What Is In a Name?: Close Reading of Dorian Gray and His Fellow Characters
French author Marcel Proust once stated “Words do not change their meanings so drastically in the course of centuries as, in our minds, names do in the course of a year or two.” What this quote means is that while names merely are words, they hold a whole different meaning. Names, just like a person’s face, can hold their entire identity in just a few letters. They evoke feelings of rage, happiness, love, hatred. Simply put, there is a lot of meaning behind one’s name. Because of this, it is not a surprise that many authors put so much thought into the names of their characters–it gives the first impression of the character. The same can be said for Oscar Wilde, author of The Picture of Dorian Gray. In the novel, Dorian Gray makes a deal to remain young and beautiful forever. Instead of his body becoming old, a painting of him becomes more and more grotesque as the young man’s soul becomes corrupted. The novel portrays exactly how much the man’s vanity begins to deform him and the risks that he is willing to take as everything but his appearance begins to change around him. Throughout the piece, Gray makes a number of acquaintances: friends, enemies, and even lovers. For many of these characters, their name is also used as a source of characterization, holding a hidden meaning behind them that directly correlates to their personality or mentality. The characters Dorian Gray and Lord Henry, as well as the Vane family, can be analyzed further by their names.
Dorian Gray is probably the most key character in the novel, thus his name holds a lot of significance. The given name Dorian can be linked to ancient Greek culture. The culture from which the name is derived connects Dorian to Lord Henry. Lord Henry holds high esteem for Greek society, claiming that “the world would gain such a fresh impulse of joy” by returning to the Hellenic ideal (23). The Greeks were known for their appreciation of the human form and their focus on aestheticism, thus their olympian-like statues and art. Just like the statue of David or any other sculpture, Gray is described as being a “young Adonis, who looks as if he was made out of ivory and rose-leaves”–something that the Greeks surely would have appreciated (7). As far as the surname of Gray goes, it can be used to characterize Dorian’s mentality and the progression of his personality as he becomes more and more corrupted by Lord Henry and the influences of the world. Simply put, Dorian occupies a “moral gray area” in many aspects. He does not view his actions as particularly right or wrong, no matter how negative they may seem to others. For example, when Gray attacks Hallward and “[digs] the knife into the great vein that is behind the ear… stabbing again and again” he does not see it as demented. but a necessary task (174). The young man does not fully grasp the seriousness of his actions. Had he not murdered Basil in cold blood, as he believes, he surely would have been betrayed and berated by the painter. This justifies his actions in his mind, even when “a distinctly narcissistic attitude emerges, and the incompatibility of morality and unconditional aestheticism becomes all the more apparent” (Duggan). Also, many of the things that Gray does are done with good intentions, yet end up resulting in a negative outcome. In an attempt to change his demented ways, Dorian leaves a young woman that he claims to have been in love with, reasoning that he wants to “leave her as flower-like as [he] had found her” (231). However, are Gray’s righteous attempts really that righteous? Lord Henry sagaciously suggests that the “first good action [Dorian has] done for years, the first little bit of self-sacrifice [he has] ever known, is really a sort of sin” (232). No matter how justified Dorian claims his actions are, they still result in Hetty being conclusively heartbroken. Because of these dead-set ideals, Gray is in a moral middle ground.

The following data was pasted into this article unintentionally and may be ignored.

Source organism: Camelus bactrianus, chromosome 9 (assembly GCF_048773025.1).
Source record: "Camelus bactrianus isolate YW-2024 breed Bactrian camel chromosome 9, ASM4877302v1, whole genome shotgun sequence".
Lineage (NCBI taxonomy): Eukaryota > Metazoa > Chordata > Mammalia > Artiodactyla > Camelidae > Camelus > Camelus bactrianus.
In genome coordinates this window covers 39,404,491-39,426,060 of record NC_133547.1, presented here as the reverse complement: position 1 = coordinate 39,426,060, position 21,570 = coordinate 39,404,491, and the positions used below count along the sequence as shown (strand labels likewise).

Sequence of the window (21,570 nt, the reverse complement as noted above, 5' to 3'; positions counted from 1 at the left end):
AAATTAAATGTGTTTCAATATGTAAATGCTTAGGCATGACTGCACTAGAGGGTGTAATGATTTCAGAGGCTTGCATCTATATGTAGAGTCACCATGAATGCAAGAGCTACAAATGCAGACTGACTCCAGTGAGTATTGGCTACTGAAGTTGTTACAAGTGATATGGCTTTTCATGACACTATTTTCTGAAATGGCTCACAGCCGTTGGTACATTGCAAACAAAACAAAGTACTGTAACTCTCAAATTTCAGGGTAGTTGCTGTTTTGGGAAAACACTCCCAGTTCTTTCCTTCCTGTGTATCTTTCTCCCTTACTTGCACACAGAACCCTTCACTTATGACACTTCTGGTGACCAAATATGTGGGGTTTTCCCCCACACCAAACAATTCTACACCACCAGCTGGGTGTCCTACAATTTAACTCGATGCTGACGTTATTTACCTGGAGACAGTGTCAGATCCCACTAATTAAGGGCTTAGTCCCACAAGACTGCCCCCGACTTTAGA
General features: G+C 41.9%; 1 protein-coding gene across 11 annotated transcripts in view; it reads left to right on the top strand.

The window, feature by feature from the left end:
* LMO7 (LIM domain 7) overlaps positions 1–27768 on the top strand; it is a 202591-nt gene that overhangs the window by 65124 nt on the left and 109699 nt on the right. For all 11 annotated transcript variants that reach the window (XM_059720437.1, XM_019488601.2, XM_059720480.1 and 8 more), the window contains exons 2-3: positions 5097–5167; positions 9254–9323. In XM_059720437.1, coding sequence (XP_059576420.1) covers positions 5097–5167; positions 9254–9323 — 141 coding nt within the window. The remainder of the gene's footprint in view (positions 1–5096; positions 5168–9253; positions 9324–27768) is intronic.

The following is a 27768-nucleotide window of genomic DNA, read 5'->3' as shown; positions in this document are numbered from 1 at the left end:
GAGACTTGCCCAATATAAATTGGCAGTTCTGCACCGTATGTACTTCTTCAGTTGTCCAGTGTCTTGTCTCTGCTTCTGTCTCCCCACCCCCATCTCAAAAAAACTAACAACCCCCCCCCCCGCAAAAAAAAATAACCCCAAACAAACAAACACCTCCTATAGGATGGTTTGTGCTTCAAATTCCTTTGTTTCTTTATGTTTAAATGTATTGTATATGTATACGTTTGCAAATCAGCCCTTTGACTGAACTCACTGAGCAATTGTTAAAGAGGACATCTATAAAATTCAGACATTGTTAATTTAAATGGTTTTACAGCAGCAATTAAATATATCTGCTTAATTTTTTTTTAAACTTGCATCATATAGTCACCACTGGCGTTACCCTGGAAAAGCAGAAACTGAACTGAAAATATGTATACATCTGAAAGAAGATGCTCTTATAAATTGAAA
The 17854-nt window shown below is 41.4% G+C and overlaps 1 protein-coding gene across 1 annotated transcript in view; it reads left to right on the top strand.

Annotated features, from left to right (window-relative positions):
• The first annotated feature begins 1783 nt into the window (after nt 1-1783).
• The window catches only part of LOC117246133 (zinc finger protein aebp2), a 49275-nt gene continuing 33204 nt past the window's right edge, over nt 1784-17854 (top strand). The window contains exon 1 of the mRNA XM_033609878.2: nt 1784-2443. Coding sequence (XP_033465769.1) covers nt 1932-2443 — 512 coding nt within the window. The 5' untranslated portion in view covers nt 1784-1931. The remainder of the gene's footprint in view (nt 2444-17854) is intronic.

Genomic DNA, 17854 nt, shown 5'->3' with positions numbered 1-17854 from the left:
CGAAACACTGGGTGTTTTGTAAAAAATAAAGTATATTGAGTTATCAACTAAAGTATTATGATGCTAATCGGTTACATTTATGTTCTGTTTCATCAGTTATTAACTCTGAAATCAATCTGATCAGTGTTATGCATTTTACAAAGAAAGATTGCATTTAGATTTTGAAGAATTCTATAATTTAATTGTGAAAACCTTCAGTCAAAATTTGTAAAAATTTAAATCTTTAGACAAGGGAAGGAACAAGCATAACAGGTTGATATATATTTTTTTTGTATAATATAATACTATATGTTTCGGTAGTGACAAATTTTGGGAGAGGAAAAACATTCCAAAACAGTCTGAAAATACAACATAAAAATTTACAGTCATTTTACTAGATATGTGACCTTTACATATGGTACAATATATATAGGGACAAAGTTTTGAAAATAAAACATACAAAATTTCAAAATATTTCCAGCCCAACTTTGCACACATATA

Just like Dorian, Lord Henry Wotton’s name also has quite a bit of meaning behind it. Henry is an English name with Germanic roots, translating to “home ruler”. Just like the translation implies, Lord Henry could definitely be characterized as a ruler. Not only is he a literal nobleman, but it can also be argued that his demanding presence also begins to command Gray’s mind as well, due to the fact that “there [is] something terribly enthralling in the exercise of influence” (42). As if caught under a spell, Gray becomes completely entranced by Lord Henry’s unique and unusual ideas. It is because of Lord Henry that Gray begins to follow the long, twisting trail of corruption: Lord Henry puts vain ideas in Gray‘s head; Lord Henry introduces Gray to the slums of the city; Lord Henry tries to push Gray to his limits. This mental decay creates inner turmoil within Dorian. It is Lord Henry’s overpowering influence that sparks the dark fire of ideas of vanity and aestheticism within the youth. Wilde describes “ He would seek to dominate him—had already, indeed, half done so. He would make that wonderful spirit his own” (43). If Gray’s mind is the home, then Wotton’s influence is the ruler, building and sculpting it as he sees fit.